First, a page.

Rose said...

I've always wondered what a yellow-bellied sapsucker looked like! Thanks for all the information, Marnie; it's amazing to me how birds and butterflies migrate each year, knowing exactly when and where to go. Glad he made it to your place. These are fantastic photos, too!

Your luck in picking winners is similar to mine:)

Meems said...

Hey Marnie,
those are really great shots of the yellow-bellied... and some very interesting information you've shared. Thanks. Glad it was nice enough for you to be out in your garden... all the wildlife can be so distracting right now. I don't mind, it is so fun to see all the activity in the garden!
Meems @ Hoe and Shovel

Kerri said...

You really persevered and good some great photos of this little fellow! Thanks for all that interesting info on him too.
The Cornell Lab of Ornithology building is in an area called Sapsucker Woods (in Ithaca, NY). There are lots of woodpeckers to be heard in those woods. I've seen a few sapsuckers here and am hoping one or two will show up soon.
At least your number 3 pick placed first, and that's good :)

Morning Glories in Round Rock said...

What amazing pictures you got of that little fellow! I will see them in the late Fall here--into early winter.

I think the lady Sapsucker may have the right idea. LOL!

JulenaJo said...

Wonderful photos! I must investigate what it takes to get pictures like that. My little Canon Powershot is incapable! Thank you for the great close up look at the sapsucker.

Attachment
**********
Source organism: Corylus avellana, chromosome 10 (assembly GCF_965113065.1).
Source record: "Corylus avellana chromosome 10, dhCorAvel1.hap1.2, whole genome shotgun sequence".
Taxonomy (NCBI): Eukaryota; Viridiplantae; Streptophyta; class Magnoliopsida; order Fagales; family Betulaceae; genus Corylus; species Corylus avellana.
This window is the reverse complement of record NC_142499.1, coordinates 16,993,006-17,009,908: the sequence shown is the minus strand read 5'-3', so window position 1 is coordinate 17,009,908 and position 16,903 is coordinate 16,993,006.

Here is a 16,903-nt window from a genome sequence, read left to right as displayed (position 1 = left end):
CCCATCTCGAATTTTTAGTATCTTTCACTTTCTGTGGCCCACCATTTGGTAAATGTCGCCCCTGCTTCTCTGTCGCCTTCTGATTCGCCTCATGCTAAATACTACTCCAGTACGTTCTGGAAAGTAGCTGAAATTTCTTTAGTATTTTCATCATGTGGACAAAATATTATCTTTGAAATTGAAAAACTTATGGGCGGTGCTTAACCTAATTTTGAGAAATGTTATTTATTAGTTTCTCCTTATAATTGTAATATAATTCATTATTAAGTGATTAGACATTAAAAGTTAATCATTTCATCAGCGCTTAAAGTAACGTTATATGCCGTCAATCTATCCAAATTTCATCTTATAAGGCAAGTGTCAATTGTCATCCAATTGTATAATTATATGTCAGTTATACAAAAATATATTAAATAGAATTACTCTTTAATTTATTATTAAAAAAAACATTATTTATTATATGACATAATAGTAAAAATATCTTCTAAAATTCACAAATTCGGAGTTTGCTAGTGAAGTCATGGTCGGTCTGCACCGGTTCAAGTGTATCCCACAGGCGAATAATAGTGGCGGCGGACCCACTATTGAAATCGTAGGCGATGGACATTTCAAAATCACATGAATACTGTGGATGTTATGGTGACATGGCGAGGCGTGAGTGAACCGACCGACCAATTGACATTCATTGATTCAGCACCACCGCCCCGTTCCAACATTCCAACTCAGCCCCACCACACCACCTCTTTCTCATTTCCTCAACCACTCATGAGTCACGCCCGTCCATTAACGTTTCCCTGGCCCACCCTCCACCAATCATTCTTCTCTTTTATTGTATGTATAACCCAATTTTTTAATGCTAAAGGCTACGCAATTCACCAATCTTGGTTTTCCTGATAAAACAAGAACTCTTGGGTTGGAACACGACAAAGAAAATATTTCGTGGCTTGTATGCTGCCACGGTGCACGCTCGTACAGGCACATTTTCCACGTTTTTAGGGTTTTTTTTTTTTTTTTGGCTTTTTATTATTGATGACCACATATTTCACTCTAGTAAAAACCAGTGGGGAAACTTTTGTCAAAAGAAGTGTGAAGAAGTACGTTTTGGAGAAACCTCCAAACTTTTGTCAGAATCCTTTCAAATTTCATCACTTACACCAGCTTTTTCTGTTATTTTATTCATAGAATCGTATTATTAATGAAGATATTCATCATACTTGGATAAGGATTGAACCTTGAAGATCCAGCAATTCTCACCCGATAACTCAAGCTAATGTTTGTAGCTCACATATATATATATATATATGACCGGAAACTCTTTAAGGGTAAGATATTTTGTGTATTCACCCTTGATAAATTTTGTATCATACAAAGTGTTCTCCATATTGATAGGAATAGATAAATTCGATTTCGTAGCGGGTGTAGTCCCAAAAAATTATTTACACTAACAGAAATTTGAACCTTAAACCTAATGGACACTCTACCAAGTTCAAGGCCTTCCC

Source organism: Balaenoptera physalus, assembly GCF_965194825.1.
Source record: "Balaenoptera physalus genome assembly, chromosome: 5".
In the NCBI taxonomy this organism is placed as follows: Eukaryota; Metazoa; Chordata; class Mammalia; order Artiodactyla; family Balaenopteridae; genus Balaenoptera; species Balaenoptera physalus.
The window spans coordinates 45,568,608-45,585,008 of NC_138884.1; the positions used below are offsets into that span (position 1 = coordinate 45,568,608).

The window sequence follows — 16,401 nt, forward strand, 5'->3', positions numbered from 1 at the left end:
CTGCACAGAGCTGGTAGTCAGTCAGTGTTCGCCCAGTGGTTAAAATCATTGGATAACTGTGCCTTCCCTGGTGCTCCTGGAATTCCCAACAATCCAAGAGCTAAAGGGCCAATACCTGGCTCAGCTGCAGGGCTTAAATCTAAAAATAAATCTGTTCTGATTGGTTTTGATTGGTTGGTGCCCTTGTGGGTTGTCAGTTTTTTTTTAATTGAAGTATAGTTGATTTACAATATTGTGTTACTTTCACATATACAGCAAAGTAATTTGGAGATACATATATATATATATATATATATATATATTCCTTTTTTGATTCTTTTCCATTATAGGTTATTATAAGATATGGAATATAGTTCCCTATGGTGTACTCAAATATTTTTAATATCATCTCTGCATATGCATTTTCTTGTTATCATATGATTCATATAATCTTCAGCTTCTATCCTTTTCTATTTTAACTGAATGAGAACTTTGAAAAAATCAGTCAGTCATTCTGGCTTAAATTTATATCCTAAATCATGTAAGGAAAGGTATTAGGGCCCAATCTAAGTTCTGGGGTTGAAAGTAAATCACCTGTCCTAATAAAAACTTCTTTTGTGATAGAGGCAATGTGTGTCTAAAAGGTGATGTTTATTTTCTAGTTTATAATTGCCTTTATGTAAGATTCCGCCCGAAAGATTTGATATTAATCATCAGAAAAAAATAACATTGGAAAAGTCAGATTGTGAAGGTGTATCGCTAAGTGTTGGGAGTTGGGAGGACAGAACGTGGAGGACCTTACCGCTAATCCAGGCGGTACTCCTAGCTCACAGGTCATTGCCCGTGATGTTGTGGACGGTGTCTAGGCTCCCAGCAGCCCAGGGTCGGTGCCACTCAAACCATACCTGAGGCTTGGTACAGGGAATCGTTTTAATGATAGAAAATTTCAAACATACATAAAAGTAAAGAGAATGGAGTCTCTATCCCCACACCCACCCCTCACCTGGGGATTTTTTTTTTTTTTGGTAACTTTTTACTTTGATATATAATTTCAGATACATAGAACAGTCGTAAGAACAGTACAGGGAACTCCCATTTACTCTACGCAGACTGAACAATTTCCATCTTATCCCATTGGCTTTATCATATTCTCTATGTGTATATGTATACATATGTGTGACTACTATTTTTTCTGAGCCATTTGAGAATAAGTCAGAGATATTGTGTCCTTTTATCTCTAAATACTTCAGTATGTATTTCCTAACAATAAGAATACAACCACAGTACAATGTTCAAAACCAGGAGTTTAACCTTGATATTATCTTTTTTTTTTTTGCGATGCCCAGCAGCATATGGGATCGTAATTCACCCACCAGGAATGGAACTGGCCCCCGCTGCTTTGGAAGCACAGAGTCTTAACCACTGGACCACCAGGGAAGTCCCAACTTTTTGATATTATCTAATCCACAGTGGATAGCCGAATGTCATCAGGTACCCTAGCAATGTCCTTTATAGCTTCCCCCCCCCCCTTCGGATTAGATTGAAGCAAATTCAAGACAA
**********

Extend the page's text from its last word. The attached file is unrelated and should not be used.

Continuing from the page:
Roses and Lilacs said...

Hi Balisha, that's a nice memory about your Mom before she got sick. My Mom used to enjoy the races too.

Hi Rose, they must have little GPS devices wired into their brains.

Hi Kerri, I didn't know Cornell's woods was named for sapsuckers. I used to watch their feeder cam until they took it down. Yes, if I would have bet on #4 to show I would have won a couple dollars;)

Hi MorningGlories, if only we woman knew how sapsucker ladies train their men;)

Marnie

Roses and Lilacs said...

Hi JulenaJo, I have a Canon but not that model. I'm not especially fond of my Canon and like the Panasonic way better.

Hi Meems, I'm pretty easily distracted from working;)

Marnie

Mary said...

REally nice sapsucker photos!

hkki said...

beautiful birds, nice photos

Gayle@Mountain Moma said...

I do not know how you get these awesome photos of the birds! Very interesting story, what a wonder you not only saw him, but got a photo.